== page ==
The most iconic part of Joshua Tree National Park are, of course, the Joshua Trees. These distinctive trees are the lifeblood of the Mojave desert, providing food and shelter for many animals and early native Americans. These trees thrive in the Mojave desert – and Joshua Tree lays half in the Mojave… but the remote, southern half climbs over a mountain ridge, drops suddenly in elevation, and we have the Sonoran desert. Who knew?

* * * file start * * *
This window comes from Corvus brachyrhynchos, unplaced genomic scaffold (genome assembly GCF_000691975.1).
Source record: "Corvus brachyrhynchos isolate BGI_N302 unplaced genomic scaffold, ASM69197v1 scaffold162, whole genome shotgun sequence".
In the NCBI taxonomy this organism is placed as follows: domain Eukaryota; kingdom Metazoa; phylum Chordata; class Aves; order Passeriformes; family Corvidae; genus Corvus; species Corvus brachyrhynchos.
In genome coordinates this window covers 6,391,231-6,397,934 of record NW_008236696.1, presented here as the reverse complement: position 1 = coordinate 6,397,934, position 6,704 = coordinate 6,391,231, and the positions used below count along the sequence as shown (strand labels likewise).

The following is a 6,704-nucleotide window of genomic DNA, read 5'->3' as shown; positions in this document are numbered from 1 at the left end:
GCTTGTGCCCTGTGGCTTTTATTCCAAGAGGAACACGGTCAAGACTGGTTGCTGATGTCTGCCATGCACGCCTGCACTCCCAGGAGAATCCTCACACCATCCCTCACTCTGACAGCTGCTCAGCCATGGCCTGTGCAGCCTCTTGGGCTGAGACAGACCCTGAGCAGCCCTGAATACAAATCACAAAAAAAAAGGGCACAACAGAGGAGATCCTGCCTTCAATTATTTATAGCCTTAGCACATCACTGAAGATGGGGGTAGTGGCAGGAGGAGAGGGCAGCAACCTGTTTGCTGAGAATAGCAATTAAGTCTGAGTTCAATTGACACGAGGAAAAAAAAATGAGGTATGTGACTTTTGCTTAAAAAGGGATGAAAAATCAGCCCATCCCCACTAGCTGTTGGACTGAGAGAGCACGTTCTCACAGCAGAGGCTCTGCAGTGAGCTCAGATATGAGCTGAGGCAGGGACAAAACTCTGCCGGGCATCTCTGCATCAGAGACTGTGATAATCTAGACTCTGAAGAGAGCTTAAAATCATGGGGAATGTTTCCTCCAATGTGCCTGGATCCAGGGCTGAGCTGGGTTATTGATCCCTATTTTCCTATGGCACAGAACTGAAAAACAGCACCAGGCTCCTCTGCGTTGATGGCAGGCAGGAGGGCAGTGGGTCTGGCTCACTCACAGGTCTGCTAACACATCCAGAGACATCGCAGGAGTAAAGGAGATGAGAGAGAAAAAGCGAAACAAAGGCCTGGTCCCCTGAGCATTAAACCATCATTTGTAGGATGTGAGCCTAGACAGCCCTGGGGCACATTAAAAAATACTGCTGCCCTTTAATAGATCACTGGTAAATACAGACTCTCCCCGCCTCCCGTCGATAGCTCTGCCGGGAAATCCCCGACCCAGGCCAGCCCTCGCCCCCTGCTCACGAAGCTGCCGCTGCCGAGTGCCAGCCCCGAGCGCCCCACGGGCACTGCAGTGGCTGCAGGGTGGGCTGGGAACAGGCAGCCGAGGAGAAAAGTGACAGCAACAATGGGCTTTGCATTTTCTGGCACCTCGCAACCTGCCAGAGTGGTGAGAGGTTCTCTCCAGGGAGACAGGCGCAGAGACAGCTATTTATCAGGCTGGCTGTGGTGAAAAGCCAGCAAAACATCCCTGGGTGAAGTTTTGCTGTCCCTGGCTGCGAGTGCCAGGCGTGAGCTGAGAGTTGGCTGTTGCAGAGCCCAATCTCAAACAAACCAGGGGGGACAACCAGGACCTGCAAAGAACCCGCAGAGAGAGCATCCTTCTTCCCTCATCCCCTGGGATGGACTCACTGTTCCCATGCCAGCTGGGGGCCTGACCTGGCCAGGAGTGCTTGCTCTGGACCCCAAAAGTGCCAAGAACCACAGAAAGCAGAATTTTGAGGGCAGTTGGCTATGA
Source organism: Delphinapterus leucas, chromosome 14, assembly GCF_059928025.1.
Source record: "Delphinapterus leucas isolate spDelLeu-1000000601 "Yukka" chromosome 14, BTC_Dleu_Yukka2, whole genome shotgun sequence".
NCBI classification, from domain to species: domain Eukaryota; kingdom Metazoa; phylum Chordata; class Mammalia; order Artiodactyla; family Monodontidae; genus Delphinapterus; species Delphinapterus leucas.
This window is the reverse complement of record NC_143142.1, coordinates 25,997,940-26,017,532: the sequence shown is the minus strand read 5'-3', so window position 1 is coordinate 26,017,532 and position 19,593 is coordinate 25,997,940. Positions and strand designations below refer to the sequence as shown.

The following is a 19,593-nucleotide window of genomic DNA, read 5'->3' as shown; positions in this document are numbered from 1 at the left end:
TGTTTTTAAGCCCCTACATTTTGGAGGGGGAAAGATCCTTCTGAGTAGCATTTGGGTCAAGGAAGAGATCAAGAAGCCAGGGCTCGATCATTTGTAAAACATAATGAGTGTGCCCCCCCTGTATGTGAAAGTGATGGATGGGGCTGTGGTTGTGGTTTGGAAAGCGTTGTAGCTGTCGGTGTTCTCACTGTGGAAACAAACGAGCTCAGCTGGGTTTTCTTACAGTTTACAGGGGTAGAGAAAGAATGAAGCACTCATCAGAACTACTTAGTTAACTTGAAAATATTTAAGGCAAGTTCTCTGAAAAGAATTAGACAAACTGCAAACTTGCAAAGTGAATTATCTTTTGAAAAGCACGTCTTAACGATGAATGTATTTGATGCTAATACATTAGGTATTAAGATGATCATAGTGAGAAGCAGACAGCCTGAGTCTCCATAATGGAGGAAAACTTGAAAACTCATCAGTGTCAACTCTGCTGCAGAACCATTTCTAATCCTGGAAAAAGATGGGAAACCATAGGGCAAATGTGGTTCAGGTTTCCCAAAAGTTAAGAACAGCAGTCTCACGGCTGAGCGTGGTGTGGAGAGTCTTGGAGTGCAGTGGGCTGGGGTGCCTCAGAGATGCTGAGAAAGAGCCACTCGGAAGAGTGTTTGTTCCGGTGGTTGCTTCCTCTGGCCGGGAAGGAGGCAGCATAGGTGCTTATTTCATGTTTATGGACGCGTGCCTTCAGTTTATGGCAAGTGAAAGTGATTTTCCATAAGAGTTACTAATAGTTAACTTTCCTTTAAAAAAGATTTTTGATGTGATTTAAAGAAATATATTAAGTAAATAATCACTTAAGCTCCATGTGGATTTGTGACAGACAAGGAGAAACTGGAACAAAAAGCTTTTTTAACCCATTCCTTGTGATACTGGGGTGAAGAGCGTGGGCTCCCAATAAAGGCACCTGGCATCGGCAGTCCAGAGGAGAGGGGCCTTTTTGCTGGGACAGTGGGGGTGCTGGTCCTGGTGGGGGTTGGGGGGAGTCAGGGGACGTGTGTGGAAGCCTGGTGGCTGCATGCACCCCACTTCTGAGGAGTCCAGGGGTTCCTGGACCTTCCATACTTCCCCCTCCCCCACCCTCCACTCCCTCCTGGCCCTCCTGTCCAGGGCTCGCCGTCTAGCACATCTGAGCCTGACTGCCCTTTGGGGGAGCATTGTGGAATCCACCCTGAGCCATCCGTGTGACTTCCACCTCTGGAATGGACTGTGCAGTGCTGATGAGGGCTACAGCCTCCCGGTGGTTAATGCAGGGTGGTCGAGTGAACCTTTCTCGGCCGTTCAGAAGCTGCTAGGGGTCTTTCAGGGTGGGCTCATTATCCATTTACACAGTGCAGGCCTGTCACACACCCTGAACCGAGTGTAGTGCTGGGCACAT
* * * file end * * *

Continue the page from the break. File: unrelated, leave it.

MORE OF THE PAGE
One thing I found interesting about Joshua Tree National Park was its proximity to cities, its associations with people. Driving up to the gates, there are communities and houses right up to the National Park boundary. I started this year thinking of the NPs as wilderness sanctuaries where humans play fourth fiddle as visitors who are not to disturb the wilderness… but the parks also have their own stories of how they came to be protected, and that story inevitably involves people who fell in love with the land and fought for its designation as a NP.In the case of Joshua Tree, its first champion was a wealthy socialite who lost her husband and son, and found solace and peace in the desert – creating in her a strong advocate for the preservation of this place as a sanctuary for us all. But part of Joshua Tree’s human story – and a longer part of its history – are the people who lived and worked in this desert, at a time when this land was farmed and mined, a source for human livelihood not a temple. Continue reading “Joshua Tree: Unexpected Stories of Desert Living and Dying”